She later suggested that she may have been singled out for enforcing the code. Someone responded to her initial tweet by noting that the restaurant’s website outlines its policies. It reads: “Courtesy Note – Appropriate dress code is required for the comfort of all guests and to better fulfill our promise of an elegant atmosphere. Thank you for not wearing: gym clothes, sweatpants, tank tops, hats, clothing with offensive language or images, exposed underwear.”
However, Bottoms hinted that another woman, who appeared to be dressed similarly to hers, would have been allowed to dine there. “Odd that a restaurant in a mall parking lot would turn away customers in ‘mall’ attire,” she replied. “Asked if I could sit in the bar area and was told ‘No.'”
She added: “Rules are the rules, just wondering if the woman who came in immediately after me, who I didn’t see coming out again, was also denied service.”
Strange that a restaurant in a mall parking lot turns away customers in “mall” attire. When asked if I could be seated in the bar area I was told “no”. Rules are rules, just wondering if the woman who came in immediately after me, who I didn’t see coming out, was also denied service. https://t.co/4GRq97cwGP
— Keisha Lance Bottoms (@KeishaBottoms) April 15, 2022
People responded to her post with photos and messages describing guests they allegedly saw at the Capital Grille in leggings, jogger-style pants, jeans, t-shirts, tank tops and hats.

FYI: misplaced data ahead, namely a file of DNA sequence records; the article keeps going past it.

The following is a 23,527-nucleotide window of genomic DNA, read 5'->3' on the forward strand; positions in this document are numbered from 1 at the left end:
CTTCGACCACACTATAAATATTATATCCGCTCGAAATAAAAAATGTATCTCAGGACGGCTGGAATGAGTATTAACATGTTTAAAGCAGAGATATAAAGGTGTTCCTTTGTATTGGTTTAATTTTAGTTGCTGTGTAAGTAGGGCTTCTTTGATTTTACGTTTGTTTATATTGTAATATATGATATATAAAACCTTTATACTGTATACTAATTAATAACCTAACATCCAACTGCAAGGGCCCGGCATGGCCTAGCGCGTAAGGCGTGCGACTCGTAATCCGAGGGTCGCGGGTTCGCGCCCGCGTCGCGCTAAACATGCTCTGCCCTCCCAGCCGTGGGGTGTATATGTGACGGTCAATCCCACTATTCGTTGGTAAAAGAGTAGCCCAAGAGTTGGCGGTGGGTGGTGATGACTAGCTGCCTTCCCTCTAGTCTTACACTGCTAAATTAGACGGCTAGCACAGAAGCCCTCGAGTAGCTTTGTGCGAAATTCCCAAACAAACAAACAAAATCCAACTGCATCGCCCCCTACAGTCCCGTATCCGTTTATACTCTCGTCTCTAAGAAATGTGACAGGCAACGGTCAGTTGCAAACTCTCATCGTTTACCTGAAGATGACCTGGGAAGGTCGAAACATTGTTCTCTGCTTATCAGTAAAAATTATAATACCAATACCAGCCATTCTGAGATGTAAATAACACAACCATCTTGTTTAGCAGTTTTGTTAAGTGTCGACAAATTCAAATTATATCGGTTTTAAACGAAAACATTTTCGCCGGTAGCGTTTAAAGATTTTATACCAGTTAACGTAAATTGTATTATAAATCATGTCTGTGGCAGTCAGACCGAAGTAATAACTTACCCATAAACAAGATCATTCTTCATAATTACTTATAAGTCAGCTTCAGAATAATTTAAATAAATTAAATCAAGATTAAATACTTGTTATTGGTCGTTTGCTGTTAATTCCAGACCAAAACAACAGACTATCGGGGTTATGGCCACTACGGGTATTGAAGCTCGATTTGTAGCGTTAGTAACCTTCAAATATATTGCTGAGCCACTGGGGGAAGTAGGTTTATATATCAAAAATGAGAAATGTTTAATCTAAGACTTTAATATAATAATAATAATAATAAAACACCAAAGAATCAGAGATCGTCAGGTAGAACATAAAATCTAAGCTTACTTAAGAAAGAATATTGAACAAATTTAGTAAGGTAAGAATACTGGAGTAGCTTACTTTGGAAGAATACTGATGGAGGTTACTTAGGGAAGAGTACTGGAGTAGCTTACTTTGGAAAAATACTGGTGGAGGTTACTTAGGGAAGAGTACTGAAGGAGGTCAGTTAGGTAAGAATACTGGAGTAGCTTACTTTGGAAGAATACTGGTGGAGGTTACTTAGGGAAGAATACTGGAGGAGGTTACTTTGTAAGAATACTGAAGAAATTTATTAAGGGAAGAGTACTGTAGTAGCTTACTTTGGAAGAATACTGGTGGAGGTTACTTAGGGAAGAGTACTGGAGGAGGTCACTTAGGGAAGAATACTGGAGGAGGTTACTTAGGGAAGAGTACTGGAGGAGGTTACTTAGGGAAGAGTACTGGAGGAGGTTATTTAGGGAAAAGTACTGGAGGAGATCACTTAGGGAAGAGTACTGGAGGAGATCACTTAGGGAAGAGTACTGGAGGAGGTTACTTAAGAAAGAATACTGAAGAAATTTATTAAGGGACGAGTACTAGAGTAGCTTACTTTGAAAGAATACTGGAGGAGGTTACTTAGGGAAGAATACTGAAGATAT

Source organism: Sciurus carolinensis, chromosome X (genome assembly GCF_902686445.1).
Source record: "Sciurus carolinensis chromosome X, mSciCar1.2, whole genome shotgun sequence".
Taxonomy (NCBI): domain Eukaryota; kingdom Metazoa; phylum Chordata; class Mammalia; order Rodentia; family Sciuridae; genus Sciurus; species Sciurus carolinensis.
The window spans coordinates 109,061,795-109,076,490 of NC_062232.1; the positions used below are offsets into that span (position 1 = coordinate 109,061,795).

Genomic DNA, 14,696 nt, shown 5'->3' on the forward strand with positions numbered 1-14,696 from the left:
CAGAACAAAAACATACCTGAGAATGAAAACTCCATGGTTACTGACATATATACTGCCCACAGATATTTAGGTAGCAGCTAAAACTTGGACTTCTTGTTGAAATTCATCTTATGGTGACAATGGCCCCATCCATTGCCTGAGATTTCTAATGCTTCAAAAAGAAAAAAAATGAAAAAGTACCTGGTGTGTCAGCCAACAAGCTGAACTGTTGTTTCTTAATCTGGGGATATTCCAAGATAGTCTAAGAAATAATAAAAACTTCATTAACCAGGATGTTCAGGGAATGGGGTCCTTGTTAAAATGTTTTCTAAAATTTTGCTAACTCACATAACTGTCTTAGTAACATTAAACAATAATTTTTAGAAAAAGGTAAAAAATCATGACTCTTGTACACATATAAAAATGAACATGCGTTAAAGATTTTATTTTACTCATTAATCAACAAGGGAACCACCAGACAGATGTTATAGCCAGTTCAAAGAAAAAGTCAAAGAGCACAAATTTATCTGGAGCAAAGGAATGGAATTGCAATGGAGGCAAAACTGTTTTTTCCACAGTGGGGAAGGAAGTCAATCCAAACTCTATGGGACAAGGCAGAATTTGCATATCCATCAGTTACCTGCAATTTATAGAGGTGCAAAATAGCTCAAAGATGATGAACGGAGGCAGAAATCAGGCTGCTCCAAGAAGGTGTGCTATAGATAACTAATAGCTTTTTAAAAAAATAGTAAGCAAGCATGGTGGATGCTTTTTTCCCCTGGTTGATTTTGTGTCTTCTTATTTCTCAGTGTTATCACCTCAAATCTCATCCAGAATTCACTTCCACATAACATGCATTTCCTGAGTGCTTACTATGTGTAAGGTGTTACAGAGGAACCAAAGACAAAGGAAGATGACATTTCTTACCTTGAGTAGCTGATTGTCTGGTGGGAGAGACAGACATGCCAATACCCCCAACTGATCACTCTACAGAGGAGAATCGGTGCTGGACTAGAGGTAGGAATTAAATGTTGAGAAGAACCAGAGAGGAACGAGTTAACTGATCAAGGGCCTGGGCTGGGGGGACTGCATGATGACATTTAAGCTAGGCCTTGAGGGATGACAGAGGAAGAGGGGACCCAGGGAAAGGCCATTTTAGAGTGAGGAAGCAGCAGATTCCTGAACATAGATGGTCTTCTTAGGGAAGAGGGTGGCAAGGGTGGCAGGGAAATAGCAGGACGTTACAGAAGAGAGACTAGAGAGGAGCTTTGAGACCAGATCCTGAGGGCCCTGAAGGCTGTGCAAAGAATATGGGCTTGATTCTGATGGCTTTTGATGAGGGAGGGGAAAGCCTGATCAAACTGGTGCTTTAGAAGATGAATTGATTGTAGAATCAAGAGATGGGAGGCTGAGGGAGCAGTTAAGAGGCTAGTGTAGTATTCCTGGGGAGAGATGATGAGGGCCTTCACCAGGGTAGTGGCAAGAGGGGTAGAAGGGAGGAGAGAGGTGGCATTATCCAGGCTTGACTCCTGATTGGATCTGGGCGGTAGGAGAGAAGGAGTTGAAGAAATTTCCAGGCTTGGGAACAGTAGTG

Attempts to reach bottoms were unsuccessful. People who answered the phone at the Perimeter Mall restaurant referred the Washington Post to a representative from corporate headquarters, who didn’t answer a call, and emails and calls to media contacts at parent company Darden Restaurants went unanswered.
Dress codes have gotten other restaurants in trouble. In Baltimore, the owners of Ouzo Bay restaurant have apologized to a black woman and her son after the woman posted a video of a white manager informing her that her son’s outfit violated the sportswear ban – during a similar one dressed white boy with him his parents dined nearby. Another restaurant operated by the same owners had previously been accused of targeting customers of color by banning items such as pants worn below the waist, hats worn backwards or sideways and construction boots.
Critics say dress codes can be problematic because they are too specific, such as banning garments associated with certain cultures. But vaguely worded rules can also lead to problems, particularly allegations that codes are unevenly enforced. Reuben May, then a sociology professor at Texas A&M University who studied discrimination in nightlife and public lodging, told the Post in 2019 that giving restaurant workers wide discretionary powers can lead to unequal treatment. “It says, ‘We can choose who comes in,'” May said.